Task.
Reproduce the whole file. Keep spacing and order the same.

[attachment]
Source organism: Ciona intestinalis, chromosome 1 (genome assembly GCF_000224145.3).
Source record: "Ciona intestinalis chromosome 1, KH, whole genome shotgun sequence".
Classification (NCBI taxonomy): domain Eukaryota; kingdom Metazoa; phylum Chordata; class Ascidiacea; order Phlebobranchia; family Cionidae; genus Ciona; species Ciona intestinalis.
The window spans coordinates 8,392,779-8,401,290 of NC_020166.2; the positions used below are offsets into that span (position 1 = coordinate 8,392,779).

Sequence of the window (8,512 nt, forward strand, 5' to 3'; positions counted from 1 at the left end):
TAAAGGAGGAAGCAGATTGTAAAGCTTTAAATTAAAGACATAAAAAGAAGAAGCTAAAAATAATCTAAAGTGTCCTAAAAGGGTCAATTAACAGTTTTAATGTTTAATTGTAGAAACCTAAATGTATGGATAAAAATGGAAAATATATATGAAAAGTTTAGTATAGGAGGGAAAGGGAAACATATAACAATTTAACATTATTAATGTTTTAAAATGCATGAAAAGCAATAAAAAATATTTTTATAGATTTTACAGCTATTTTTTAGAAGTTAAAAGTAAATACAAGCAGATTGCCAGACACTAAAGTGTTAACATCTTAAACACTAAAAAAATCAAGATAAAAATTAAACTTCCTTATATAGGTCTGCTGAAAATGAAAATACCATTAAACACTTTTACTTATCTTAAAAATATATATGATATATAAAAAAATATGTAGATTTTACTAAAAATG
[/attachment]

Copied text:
Source organism: Ciona intestinalis, chromosome 1 (genome assembly GCF_000224145.3).
Source record: "Ciona intestinalis chromosome 1, KH, whole genome shotgun sequence".
Classification (NCBI taxonomy): domain Eukaryota; kingdom Metazoa; phylum Chordata; class Ascidiacea; order Phlebobranchia; family Cionidae; genus Ciona; species Ciona intestinalis.
The window spans coordinates 8,392,779-8,401,290 of NC_020166.2; the positions used below are offsets into that span (position 1 = coordinate 8,392,779).

Sequence of the window (8,512 nt, forward strand, 5' to 3'; positions counted from 1 at the left end):
TAAAGGAGGAAGCAGATTGTAAAGCTTTAAATTAAAGACATAAAAAGAAGAAGCTAAAAATAATCTAAAGTGTCCTAAAAGGGTCAATTAACAGTTTTAATGTTTAATTGTAGAAACCTAAATGTATGGATAAAAATGGAAAATATATATGAAAAGTTTAGTATAGGAGGGAAAGGGAAACATATAACAATTTAACATTATTAATGTTTTAAAATGCATGAAAAGCAATAAAAAATATTTTTATAGATTTTACAGCTATTTTTTAGAAGTTAAAAGTAAATACAAGCAGATTGCCAGACACTAAAGTGTTAACATCTTAAACACTAAAAAAATCAAGATAAAAATTAAACTTCCTTATATAGGTCTGCTGAAAATGAAAATACCATTAAACACTTTTACTTATCTTAAAAATATATATGATATATAAAAAAATATGTAGATTTTACTAAAAATG